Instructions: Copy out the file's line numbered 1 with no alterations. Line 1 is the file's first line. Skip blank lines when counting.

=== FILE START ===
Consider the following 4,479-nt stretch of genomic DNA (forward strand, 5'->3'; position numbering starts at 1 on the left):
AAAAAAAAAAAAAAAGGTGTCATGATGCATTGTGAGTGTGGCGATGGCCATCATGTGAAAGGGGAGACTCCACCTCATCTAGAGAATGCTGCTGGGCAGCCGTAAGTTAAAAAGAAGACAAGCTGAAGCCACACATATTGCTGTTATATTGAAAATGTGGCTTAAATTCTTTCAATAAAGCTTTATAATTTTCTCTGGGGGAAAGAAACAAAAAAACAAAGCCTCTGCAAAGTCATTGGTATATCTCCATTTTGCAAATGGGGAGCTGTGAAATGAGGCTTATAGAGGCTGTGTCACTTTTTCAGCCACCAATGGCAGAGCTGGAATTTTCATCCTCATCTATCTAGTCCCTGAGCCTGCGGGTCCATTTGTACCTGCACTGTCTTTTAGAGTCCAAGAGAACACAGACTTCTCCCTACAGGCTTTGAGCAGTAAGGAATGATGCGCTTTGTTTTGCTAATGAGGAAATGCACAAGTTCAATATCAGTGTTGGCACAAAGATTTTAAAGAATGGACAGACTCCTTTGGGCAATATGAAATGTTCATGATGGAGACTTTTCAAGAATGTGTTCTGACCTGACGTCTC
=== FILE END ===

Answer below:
Consider the following 4,479-nt stretch of genomic DNA (forward strand, 5'->3'; position numbering starts at 1 on the left):